“I wonder how long that will be there for?” he asks, pointing to one of the many messages daubed across the freshly tarmaced road. It reads: ‘Ou est Wiggo?’. “It feels a little surreal standing here now. The landscape was totally transformed that day. Take away those huge crowds of people and it somehow becomes impossible to spot any of the usual landmarks. I haven’t had time to watch the television footage yet, but I will. People tell me that Yorkshire looked beautiful and hopefully we have uncovered a hidden gem for people abroad.”

Perhaps it’s something to do with Verity being that combination of North Yorkshire farmer and steely businessman, but he is not prone to public displays of emotion. Or at least he wasn’t until he was introduced on stage at the First Direct Arena in Leeds to a standing ovation as part of the team presentation. That was on the Thursday evening and he admits now that throughout the weekend there were a number of lump in the throat moments.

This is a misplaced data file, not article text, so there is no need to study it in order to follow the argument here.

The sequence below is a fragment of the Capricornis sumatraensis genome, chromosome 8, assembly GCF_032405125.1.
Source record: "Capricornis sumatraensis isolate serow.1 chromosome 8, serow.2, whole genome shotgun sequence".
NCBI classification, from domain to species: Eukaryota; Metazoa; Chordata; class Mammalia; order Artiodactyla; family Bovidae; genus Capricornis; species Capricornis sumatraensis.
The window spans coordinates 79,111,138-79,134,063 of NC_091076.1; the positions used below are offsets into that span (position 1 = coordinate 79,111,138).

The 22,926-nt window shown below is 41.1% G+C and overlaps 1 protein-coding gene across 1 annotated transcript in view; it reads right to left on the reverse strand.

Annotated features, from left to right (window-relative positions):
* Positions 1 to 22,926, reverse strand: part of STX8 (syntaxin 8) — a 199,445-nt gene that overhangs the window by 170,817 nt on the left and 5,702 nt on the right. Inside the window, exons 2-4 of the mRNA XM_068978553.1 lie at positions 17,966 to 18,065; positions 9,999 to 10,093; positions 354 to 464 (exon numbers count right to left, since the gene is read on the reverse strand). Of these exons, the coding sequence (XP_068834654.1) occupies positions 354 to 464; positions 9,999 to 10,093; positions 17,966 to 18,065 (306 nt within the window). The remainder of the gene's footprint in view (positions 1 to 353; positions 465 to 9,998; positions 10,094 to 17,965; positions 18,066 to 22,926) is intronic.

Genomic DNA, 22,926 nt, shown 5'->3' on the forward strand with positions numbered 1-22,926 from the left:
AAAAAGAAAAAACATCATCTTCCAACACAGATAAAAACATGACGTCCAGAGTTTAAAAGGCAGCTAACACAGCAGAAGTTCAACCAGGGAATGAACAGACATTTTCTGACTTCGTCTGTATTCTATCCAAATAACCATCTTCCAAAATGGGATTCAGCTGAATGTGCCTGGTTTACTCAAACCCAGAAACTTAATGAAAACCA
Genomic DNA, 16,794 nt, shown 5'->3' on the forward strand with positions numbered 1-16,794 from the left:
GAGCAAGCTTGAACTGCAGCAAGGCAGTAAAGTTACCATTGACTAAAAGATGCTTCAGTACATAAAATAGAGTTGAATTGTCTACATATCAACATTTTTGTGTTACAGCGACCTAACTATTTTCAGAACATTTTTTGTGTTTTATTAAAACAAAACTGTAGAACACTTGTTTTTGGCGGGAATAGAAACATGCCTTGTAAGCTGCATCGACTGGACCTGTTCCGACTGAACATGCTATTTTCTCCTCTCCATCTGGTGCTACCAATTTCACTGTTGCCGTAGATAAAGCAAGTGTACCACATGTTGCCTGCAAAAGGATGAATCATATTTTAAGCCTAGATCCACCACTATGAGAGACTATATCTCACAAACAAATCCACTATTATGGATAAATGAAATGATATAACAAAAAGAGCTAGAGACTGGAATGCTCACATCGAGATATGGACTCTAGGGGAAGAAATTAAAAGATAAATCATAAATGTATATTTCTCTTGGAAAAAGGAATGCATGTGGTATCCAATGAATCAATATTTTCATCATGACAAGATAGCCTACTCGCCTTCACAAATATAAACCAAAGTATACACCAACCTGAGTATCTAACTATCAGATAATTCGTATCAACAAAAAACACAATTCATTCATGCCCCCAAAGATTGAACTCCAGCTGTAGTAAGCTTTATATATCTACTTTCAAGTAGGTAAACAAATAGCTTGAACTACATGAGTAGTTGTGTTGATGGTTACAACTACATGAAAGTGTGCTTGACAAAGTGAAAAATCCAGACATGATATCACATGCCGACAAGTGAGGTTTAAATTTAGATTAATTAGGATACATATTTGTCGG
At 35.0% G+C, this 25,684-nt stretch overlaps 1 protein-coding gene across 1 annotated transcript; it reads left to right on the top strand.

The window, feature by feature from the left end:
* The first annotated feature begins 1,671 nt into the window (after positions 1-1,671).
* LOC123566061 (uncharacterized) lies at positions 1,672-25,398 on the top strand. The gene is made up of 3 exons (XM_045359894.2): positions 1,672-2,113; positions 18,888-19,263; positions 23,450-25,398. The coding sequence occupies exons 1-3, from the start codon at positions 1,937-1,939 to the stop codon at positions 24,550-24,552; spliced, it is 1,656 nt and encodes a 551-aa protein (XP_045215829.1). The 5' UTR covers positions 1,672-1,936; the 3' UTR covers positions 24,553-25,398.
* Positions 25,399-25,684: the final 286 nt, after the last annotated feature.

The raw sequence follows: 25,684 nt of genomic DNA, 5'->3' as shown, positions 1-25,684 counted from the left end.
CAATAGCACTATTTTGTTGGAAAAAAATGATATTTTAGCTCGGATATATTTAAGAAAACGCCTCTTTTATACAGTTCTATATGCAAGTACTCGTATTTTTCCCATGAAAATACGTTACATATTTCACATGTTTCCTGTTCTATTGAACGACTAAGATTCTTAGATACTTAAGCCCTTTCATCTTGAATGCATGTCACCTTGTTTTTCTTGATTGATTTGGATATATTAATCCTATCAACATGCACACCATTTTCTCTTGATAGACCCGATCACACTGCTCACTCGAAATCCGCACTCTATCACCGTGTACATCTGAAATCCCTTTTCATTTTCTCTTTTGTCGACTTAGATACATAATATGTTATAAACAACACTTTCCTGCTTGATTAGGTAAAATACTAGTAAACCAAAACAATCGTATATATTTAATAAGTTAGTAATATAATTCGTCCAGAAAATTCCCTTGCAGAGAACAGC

“I’m used to giving speeches and it’s nice to get some applause at the end which thankfully happens quite often. But I wasn’t expecting that and if I’m honest I wasn’t sure quite how to respond. I knew I had to give a good speech. The cameras were there for ITV and we only had one hour and 40 minutes. There was no second chances, but what do you do? Tell people to be quiet?”

Verity says he always knew that Yorkshire would back the Grand Départ, but then he’s not given much to self-doubt. In the run up to the event he refused to lose sleep over those who dared to moan about the pressure on council budgets or who complained about closures and diversions along the route as potholes were filled and roads resurfaced. Having been to various stages in France, he knew just how big the event could be for Yorkshire.